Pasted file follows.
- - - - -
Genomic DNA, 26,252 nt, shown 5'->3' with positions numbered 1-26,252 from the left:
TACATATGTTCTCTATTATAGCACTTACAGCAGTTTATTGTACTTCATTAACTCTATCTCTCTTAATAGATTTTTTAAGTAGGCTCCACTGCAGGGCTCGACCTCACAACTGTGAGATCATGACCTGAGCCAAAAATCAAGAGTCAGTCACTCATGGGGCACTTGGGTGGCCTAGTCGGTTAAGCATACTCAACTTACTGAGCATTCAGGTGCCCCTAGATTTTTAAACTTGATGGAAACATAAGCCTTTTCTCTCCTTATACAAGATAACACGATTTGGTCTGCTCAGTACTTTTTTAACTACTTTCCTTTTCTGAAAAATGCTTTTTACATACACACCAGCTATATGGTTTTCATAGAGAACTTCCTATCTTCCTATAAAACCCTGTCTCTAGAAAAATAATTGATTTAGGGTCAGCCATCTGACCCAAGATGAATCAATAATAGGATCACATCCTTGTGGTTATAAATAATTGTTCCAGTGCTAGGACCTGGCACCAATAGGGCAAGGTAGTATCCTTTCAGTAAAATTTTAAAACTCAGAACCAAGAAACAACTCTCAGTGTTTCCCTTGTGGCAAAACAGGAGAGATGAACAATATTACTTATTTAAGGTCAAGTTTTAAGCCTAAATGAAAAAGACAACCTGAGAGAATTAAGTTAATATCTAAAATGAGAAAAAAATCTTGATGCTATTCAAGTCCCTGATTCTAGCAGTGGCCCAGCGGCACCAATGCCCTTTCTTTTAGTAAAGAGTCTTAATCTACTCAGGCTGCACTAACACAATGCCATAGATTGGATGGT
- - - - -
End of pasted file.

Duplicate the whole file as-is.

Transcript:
Genomic DNA, 26,252 nt, shown 5'->3' with positions numbered 1-26,252 from the left:
TACATATGTTCTCTATTATAGCACTTACAGCAGTTTATTGTACTTCATTAACTCTATCTCTCTTAATAGATTTTTTAAGTAGGCTCCACTGCAGGGCTCGACCTCACAACTGTGAGATCATGACCTGAGCCAAAAATCAAGAGTCAGTCACTCATGGGGCACTTGGGTGGCCTAGTCGGTTAAGCATACTCAACTTACTGAGCATTCAGGTGCCCCTAGATTTTTAAACTTGATGGAAACATAAGCCTTTTCTCTCCTTATACAAGATAACACGATTTGGTCTGCTCAGTACTTTTTTAACTACTTTCCTTTTCTGAAAAATGCTTTTTACATACACACCAGCTATATGGTTTTCATAGAGAACTTCCTATCTTCCTATAAAACCCTGTCTCTAGAAAAATAATTGATTTAGGGTCAGCCATCTGACCCAAGATGAATCAATAATAGGATCACATCCTTGTGGTTATAAATAATTGTTCCAGTGCTAGGACCTGGCACCAATAGGGCAAGGTAGTATCCTTTCAGTAAAATTTTAAAACTCAGAACCAAGAAACAACTCTCAGTGTTTCCCTTGTGGCAAAACAGGAGAGATGAACAATATTACTTATTTAAGGTCAAGTTTTAAGCCTAAATGAAAAAGACAACCTGAGAGAATTAAGTTAATATCTAAAATGAGAAAAAAATCTTGATGCTATTCAAGTCCCTGATTCTAGCAGTGGCCCAGCGGCACCAATGCCCTTTCTTTTAGTAAAGAGTCTTAATCTACTCAGGCTGCACTAACACAATGCCATAGATTGGATGGT